Within each class, the Nice classification provides a non-exhaustive, alphabetical list of items that belong to it. However, the classes are not limited to the products or services listed there. If a product or services is not mentioned in the list, it must be categorized into the corresponding class according to its nature or type.

When filing a trademark application in countries that use the Nice classification, the trademark owner will not only have to provide a description of their products or services, but also determine which class or classes they belong to, and therefore, in which class or classes they want their application to be filed.

  TOP 3 CLASSES IN TRADEMARK FILINGS:
  Class 35 - advertising, business management, business administration and office functions.
  Class 9 - scientific, photographic, measuring instruments, recording equipment, computers and software.
  Class 25 - clothing, footwear, headgear.

 

It is interesting to note that, as previously mentioned, the Nice classification was created in 1957, and even though it is continually revised and updated – the one currently in use is the 10th edition - it did not exactly predict the exponential growth of the tertiary sector or the technology explosion. This explains the unbalance in the repartition of classes in today’s trademark filing worldwide: in 2014, class 35, which includes business management and administration, was included in almost 10% of applications, while class 9, to which all electronic devices belong, appeared in 6.8% of all filings. (Source: WIPO statistics)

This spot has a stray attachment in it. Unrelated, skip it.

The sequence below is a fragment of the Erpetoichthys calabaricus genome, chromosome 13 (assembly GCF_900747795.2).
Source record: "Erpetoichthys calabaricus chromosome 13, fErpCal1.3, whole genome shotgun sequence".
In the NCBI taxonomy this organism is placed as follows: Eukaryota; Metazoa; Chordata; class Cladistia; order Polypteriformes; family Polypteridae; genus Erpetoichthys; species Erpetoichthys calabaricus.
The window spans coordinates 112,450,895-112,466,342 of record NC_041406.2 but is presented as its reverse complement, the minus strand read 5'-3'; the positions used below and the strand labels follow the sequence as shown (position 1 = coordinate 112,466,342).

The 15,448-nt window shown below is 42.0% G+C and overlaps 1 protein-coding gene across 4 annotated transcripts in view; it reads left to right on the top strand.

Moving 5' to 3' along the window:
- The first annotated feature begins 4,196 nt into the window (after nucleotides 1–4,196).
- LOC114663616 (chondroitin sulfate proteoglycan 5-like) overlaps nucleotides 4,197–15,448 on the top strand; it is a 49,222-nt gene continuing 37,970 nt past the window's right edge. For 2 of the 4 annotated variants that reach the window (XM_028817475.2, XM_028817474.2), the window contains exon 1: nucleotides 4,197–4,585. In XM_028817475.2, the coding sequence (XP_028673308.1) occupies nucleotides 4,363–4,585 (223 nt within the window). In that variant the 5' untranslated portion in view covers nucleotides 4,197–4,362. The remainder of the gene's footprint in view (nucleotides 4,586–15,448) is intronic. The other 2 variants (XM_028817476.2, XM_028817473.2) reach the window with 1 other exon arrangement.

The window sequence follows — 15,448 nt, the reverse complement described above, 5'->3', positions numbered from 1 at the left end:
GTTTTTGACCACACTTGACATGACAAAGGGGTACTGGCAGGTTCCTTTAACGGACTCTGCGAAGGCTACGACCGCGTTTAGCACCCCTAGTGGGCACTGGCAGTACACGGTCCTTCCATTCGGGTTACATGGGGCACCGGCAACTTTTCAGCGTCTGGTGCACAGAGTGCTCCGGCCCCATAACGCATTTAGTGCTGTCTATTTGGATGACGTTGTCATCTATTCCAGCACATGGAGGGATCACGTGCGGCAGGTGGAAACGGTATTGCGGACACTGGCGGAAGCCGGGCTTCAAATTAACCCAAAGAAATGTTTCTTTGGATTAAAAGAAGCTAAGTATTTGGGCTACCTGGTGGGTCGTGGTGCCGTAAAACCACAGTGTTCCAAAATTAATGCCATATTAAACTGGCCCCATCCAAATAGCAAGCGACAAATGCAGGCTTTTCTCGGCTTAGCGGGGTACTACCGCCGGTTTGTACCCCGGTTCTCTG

Armed with the accurate and precise list of your products or services you came up with previously, you can then determine the class or classes your application will be filed in – for instance, with our Class Search Tool

Returning to our Ben & Jerry’s example, for example, if you type “ice cream” in the search box and press enter, you will come up with this:

Class 30 ice cream search results

In this case, it is pretty straightforward. However, maybe your list includes a lot of different products, or the items you included simply do not return any results in the search tool – maybe you used a slightly different vocabulary from the one the Nice classification uses. This is where the assistance of an expert trademark agent will be invaluable, as they have the experience and knowledge to properly classify your products or services and ensure that your trademark protection will be optimal.

Since, as previously stated, registering trademarks only affords protection for the goods or services included in the description filed with the local trademarks office, two very similar or even identical trademarks could coexist pacifically in the same territory, provided they are used to commercialize very different products or services. 

This is what happens with the Mont Blanc trademarks in France:

Mont Blanc coexisting trademarks

Why can they coexist? Because no consumer will ever assume that this Mont Blanc dessert that can be found for a few Euros on the shelves of any French supermarket is produced by the same company that makes those high-end, expensive fountain pens sold in very exclusive shops. The coexistence of these trademarks is therefore not a source of confusion for the average consumer. The marks are registered in different classes for different goods. 

Does this mean that trademarks can automatically coexist if the products or services commercialized under them belong to different classes?